Those of you who know me–or who have explored my blog–know that I love to read. Reading provides me with varying (and new) perspectives…fills in gaps…makes me think. I enjoy sharing books that have challenged me with my “Book(s) of the Month” posts, and some of those books are what has precipitated this post.
Three books got me to thinking this month. Two of them are fiction, the other a history (or, as it is described, a “biography”) of another book. What they all have in common is that they all deal with religion in some form. One of them, Beyond the Sacred Page by Jack Cavanaugh, is a novel about the challenges faced under Henry VIII as Tyndale’s followers were seeking to translate the Bible into English and share it with anyone who could read. That was considered heresy, and those found with copies of the forbidden book were likely to be burned at the stake. The “biography” by Alan Jacobs from the same time period deals with the history of The Book of Common Prayer–a book intended to unite the church with one form of worship after the fractures caused by Henry’s break with Rome. It never really accomplished that purpose, since it was caught up in church/state political battles. The third book, Havoc, in Its Third Year by Ronan Bennett, is a parable set about 100 years after the other two–a time when there were hatreds and fears between Royalists and Parliamentarians and Catholics and Protestants in England.
All three of them deal with individuals and societies who were seeking to live God’s will as they understood it…yet the two novels also have frightening parallels to our world today. They–and we–desire to live righteously, and to have others live according to their understanding…but in their societies there was no room for differing perspectives, no room for error, no room for sin…for being human.
So what does this have to do with the question I posed in the title? For me, everything.
What does it mean to live righteously? and how do we go about it? For some, it seems to be mean that everyone must live according to my understanding of what the Bible says, of what God asks (demands?) of us…with no room for differing understandings. Unfortunately I have heard some preach from this perspective–in effect saying that if I don’t worship or understand God the same way they do, then I’m wrong…in error…and, in effect, damned.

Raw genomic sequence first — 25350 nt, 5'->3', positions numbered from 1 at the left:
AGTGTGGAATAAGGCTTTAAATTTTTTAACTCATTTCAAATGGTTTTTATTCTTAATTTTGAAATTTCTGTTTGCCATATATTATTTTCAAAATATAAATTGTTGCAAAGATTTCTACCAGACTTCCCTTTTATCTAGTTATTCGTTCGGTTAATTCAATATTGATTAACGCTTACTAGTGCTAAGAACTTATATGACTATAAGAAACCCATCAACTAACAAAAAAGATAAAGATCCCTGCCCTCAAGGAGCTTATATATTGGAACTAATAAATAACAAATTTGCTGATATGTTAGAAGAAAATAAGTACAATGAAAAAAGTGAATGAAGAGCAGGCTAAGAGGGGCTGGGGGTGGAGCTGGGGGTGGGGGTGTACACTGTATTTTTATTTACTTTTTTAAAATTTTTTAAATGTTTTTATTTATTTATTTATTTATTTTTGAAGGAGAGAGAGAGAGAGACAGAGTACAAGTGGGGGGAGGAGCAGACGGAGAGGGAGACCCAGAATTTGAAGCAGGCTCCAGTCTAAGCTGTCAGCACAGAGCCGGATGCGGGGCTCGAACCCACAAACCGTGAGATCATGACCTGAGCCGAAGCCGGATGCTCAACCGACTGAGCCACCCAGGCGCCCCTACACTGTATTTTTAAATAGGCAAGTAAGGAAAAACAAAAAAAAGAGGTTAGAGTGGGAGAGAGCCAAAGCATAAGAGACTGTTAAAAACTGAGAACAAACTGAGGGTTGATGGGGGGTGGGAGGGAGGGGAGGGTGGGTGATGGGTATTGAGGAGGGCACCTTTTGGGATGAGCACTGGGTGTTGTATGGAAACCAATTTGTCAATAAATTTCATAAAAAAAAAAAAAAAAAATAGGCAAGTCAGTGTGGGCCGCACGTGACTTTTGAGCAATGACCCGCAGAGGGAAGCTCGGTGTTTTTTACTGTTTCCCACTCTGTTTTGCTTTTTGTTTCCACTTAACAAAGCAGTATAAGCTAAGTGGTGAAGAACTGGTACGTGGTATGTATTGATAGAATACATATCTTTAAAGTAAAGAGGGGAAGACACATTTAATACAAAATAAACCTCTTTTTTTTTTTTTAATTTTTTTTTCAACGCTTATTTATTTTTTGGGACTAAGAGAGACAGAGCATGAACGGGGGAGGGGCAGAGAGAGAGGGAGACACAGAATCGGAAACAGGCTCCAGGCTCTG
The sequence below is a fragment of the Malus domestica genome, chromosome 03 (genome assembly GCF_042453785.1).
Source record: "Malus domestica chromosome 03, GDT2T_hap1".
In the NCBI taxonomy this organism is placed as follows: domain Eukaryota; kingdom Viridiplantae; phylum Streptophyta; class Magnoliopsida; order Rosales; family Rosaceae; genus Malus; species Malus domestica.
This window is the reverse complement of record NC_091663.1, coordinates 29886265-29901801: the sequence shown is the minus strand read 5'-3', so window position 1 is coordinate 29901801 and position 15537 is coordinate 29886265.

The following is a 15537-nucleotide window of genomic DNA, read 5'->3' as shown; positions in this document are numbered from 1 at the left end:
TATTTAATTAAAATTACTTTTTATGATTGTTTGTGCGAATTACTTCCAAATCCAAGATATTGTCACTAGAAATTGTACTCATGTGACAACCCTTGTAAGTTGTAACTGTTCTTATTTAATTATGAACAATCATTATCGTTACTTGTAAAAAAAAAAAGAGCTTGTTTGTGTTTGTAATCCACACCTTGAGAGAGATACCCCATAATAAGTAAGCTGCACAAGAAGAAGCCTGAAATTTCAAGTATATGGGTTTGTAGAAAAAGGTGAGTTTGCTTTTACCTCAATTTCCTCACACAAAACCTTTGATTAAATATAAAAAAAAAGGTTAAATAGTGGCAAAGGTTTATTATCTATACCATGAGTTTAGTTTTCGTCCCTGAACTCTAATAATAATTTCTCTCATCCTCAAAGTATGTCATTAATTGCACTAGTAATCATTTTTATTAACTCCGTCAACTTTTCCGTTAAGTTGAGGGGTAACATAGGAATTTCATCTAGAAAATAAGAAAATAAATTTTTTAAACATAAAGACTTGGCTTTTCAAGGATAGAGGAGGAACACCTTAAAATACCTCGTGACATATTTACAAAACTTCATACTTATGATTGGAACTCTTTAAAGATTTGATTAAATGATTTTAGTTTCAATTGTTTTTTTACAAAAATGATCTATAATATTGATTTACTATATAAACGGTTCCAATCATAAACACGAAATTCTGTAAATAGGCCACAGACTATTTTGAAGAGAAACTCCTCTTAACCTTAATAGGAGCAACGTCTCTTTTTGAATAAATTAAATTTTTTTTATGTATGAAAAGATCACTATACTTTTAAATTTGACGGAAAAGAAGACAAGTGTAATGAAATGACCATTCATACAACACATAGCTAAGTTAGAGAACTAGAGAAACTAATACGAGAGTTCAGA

My response to this question is diametrically opposed to that rigidity–whether it is from a Christian perspective or any other. Perhaps part of that comes from the variety of religious traditions in my own family–Christianity, Judaism, Wiccan. But I think–I hope!–that my willingness to allow others the same freedom to experience God as I want for myself comes from my reading of the Bible. I have read the Scriptures several times in several translations…and what challenges me the most is an exchange between Jesus and a questioner who wants Jesus to tell him how to live righteously. Rather than giving him a list of “Thou shalt” and “Thou shalt not” commandments, Jesus gave a simple response:
- Love God with all your being
- Love you neighbor as you love yourself
Everything else–everything else–according to Jesus hangs on these two commandments.
That passage of Scripture has shaped me. Have I always lived according to it? No, unfortunately not. But it has become my “go to” scripture when I wonder if what I am doing is a good representation of the One I follow. It has allowed me to give others room to experience God…allowed God to work with others as God chooses to.
So perhaps the answer for me is simply this: I live righteously by doing what I believe God calls me to do…sharing in ways that still gives other their freedom to choose…and by being willing to admit that I don’t have all the answers……..and that perhaps by being open to how others experience God, I just might learn more about living righteously myself!